In 1969, Blake left London to live near Bath. His work changed direction to feature scenes based on English Folklore and characters from Shakespeare. In the early 1970s, he made a set of watercolour paintings to illustrate Lewis Carroll‘s Through the Looking-Glass using a young artist, Celia Wanless, as the model for Alice and in 1975 he was a founder of the Brotherhood of Ruralists. Blake moved back to London in 1979 and his work returned to earlier popular culture references.
In 1990 and 1991, Blake painted the artwork to Eric Clapton‘s 1991 million-selling live album 24 Nights. A scrapbook featuring all of Blake’s drawing was later released. In January 1992, Blake appeared on BBC2’s acclaimed “Arena” Masters of the Canvas documentary and painted the portrait of the wrestler Kendo Nagasaki.
In June 2006, as The Who returned to play Leeds University 36 years after recording their seminal Live at Leeds album in 1970, Blake unveiled a Live at Leeds 2 artwork to commemorate the event. The artist and The Who’s Pete Townshend signed an edition which will join the gallery’s collection. More recently, Blake has created artist’s editions for the opening of the Pallant House Gallery which houses collections of his most famous paintings. The works are homages to his earlier work on the Stanley Road album cover and Babe Rainbow prints. He designed a series of deck chairs.
In 2006, Blake designed the cover for Oasis greatest hits album Stop the Clocks. According to Blake, he chose all of the objects in the picture at random, but the sleeves of Sgt. Pepper’s and Definitely Maybe were in the back of his mind. He claims, “It’s using the mystery of Definitely Maybe and running away with it.” Familiar cultural icons which can be seen on the cover include Dorothy from Wizard of Oz, Charles Manson (replacing the original image of Marilyn Monroe, which could not be used for legal reasons) and the seven dwarfs from Snow White and the Seven Dwarfs. Blake revealed that the final cover wasn’t the original which featured an image of the shop ‘Granny Takes A Trip’ on the Kings Road in Chelsea, London.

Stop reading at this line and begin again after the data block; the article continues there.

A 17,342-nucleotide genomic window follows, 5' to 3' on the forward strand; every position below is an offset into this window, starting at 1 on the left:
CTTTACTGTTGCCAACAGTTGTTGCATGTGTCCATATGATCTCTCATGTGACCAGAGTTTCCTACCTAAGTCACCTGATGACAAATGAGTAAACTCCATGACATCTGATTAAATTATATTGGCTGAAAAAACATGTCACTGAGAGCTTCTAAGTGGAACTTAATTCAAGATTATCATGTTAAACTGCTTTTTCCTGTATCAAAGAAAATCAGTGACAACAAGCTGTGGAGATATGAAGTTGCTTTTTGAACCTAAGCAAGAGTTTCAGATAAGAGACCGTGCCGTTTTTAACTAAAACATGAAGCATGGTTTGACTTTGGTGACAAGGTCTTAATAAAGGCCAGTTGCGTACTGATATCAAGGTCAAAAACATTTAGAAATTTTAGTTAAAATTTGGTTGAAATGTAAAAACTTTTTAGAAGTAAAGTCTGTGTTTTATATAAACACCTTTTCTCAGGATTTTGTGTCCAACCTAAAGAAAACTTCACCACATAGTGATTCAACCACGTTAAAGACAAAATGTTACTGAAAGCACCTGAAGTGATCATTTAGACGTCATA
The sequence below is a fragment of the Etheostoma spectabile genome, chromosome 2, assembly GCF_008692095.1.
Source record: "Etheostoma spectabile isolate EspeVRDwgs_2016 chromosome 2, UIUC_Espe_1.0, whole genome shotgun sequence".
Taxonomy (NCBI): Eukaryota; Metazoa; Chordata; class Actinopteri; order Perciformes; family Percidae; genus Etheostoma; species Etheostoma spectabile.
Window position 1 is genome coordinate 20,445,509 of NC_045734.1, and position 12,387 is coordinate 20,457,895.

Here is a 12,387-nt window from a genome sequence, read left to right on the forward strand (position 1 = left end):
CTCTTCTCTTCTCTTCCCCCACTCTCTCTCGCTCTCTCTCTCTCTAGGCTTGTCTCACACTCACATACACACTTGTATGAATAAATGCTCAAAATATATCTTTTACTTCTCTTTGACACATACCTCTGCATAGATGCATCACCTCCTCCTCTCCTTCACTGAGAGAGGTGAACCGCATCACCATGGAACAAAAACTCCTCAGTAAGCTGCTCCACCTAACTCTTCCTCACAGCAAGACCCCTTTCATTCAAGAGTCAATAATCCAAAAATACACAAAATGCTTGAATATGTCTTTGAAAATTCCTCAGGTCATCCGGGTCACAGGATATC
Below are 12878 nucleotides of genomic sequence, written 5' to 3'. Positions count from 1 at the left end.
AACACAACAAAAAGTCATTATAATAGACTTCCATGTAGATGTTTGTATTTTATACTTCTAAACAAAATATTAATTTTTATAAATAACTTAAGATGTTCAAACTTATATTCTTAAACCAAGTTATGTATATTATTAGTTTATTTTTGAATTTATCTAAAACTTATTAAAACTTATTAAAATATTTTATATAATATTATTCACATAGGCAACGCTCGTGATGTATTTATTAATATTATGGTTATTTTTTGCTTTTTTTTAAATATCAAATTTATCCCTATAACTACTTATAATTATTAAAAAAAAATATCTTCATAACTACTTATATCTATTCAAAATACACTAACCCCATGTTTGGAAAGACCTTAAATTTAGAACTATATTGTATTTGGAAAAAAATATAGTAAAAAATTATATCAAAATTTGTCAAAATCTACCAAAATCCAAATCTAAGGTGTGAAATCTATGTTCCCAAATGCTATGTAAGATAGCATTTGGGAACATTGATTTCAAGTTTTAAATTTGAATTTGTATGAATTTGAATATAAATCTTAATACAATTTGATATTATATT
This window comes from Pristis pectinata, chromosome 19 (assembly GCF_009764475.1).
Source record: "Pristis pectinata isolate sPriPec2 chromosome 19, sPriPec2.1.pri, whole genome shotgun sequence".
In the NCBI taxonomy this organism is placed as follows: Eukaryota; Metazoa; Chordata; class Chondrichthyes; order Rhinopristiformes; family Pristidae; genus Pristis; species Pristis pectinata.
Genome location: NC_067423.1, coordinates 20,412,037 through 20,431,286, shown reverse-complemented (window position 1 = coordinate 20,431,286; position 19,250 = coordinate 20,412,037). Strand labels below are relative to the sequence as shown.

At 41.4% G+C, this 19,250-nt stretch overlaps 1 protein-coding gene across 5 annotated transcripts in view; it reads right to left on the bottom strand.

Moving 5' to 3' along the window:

Blake created an updated version of Sgt. Pepper—with famous figures from Liverpool history—for the campaign for Liverpool to become European Capital of Culture in 2008, and is created a series of prints to celebrate Liverpool’s status. In 2008, Blake painted a pig for the public art event King Bladud’s Pigs In Bath in the city of Bath.
A fan of Chelsea Football Club, Blake designed a collage to promote the team’s home kit in 2010. He also designed a shopping bag for the Lucky Brand Jeans company for the holiday season. As part of ‘The Big Egg Hunt’ February 2012 Sir Peter Blake designed an egg on behalf of Dorchester Collection. Blake created the carpet which runs through the Supreme Court of the United Kingdom‘s Middlesex Guildhall building.
As he approached his 80th birthday, Blake undertook a project to recreate the Sgt. Pepper album cover with images of British cultural icons of his life that he most admires. He stated: “I had a very long list of people who I wanted to go in but couldn’t fit everyone in – I think that shows how strong British culture and its legacy of the last six decades is.” The new version was created for a special birthday celebration of Blake’s life at fashion designer Wayne Hemingway‘s Vintage festival at Boughton House, Northamptonshire in July 2012.
An exhibition was held at Pallant House Gallery in Chichester to celebrate the artist’s long associations with music called [Peter Blake and Pop Music] (23 June to 7 October 2012). In 2014, he exhibited his illustrations inspired by Under Milk Wood at National Museum Cardiff. In 2016, Blake designed the artwork for Eric Clapton’s studio album I Still Do.